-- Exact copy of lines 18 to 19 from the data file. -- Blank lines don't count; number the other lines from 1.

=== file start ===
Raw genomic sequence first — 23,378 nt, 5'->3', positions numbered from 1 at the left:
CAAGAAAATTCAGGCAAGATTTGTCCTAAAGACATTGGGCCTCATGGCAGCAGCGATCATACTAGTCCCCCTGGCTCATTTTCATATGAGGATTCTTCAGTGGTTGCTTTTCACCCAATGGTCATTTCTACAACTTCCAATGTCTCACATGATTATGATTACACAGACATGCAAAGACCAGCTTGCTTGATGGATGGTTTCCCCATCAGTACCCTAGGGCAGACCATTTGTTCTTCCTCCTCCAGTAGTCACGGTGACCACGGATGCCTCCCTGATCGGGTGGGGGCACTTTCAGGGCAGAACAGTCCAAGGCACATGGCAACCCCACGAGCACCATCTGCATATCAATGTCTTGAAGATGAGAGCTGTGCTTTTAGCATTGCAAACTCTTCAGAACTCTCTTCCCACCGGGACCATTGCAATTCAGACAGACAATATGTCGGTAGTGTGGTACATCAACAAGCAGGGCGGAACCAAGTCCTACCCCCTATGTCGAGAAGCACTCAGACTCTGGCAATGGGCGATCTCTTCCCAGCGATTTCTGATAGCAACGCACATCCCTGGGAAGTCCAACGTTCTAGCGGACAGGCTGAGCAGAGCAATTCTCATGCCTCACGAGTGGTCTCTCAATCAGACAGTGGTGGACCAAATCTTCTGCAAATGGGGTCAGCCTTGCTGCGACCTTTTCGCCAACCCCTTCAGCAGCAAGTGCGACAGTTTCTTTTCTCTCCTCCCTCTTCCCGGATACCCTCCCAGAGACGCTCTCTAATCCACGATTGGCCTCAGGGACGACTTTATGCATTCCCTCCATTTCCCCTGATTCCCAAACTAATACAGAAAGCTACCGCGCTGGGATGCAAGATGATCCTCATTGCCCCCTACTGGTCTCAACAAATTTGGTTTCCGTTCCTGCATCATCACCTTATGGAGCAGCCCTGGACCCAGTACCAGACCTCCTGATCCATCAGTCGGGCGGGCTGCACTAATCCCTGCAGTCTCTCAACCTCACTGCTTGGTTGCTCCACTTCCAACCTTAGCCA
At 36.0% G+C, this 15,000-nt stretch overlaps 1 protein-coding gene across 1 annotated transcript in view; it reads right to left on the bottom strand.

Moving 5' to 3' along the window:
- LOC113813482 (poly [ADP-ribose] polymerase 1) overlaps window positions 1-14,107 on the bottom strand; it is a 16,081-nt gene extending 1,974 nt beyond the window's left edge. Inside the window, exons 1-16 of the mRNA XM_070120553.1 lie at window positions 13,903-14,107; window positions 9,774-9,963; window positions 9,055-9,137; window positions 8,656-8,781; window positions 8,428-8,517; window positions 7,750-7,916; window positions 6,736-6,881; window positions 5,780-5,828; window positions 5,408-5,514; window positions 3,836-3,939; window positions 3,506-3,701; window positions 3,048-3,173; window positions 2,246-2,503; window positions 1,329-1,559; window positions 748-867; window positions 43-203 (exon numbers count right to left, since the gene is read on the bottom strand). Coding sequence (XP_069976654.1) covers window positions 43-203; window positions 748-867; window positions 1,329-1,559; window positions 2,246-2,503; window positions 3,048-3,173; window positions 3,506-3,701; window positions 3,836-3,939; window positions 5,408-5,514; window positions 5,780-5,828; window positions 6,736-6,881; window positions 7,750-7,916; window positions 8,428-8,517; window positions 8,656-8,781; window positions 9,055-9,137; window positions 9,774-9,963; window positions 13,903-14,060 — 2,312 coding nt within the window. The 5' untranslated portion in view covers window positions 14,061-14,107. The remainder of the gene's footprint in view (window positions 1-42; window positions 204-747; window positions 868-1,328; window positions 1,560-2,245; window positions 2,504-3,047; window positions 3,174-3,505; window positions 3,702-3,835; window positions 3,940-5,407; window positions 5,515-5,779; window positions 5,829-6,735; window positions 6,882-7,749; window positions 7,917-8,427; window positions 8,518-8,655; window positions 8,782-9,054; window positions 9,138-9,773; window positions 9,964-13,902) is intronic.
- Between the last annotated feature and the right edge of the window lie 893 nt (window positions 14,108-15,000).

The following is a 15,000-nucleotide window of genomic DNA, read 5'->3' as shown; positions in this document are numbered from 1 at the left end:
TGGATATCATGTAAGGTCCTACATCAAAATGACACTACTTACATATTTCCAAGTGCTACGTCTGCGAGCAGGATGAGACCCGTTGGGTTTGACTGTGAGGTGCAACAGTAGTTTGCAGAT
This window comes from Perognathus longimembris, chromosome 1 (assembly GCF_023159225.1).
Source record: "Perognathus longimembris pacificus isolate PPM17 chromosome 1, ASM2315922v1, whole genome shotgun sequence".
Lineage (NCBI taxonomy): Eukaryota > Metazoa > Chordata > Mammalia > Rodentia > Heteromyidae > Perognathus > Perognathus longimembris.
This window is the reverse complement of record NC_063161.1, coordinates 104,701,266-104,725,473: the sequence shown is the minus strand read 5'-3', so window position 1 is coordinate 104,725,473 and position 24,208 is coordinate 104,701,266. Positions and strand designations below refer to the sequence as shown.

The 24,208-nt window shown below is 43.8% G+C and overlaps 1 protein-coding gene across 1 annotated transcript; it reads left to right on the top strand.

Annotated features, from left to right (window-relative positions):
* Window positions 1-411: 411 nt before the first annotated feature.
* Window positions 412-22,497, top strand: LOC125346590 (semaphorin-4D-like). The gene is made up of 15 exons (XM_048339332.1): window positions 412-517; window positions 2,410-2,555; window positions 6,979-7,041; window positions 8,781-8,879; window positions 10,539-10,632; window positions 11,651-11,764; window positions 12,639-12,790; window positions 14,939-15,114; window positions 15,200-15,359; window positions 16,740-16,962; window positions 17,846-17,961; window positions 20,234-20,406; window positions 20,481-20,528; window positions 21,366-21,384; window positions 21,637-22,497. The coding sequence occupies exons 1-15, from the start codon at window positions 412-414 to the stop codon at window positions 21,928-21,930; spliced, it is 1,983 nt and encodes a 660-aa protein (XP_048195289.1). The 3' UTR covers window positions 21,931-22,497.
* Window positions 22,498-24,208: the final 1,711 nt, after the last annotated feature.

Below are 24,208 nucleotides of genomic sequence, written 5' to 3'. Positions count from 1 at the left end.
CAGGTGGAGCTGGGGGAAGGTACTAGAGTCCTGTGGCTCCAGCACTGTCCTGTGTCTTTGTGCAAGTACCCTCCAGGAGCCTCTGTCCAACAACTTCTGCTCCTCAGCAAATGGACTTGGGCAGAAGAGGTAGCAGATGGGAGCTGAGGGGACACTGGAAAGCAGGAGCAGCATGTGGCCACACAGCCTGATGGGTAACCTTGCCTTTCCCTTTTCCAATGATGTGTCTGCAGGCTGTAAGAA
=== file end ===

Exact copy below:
Below are 24,208 nucleotides of genomic sequence, written 5' to 3'. Positions count from 1 at the left end.
CAGGTGGAGCTGGGGGAAGGTACTAGAGTCCTGTGGCTCCAGCACTGTCCTGTGTCTTTGTGCAAGTACCCTCCAGGAGCCTCTGTCCAACAACTTCTGCTCCTCAGCAAATGGACTTGGGCAGAAGAGGTAGCAGATGGGAGCTGAGGGGACACTGGAAAGCAGGAGCAGCATGTGGCCACACAGCCTGATGGGTAACCTTGCCTTTCCCTTTTCCAATGATGTGTCTGCAGGCTGTAAGAA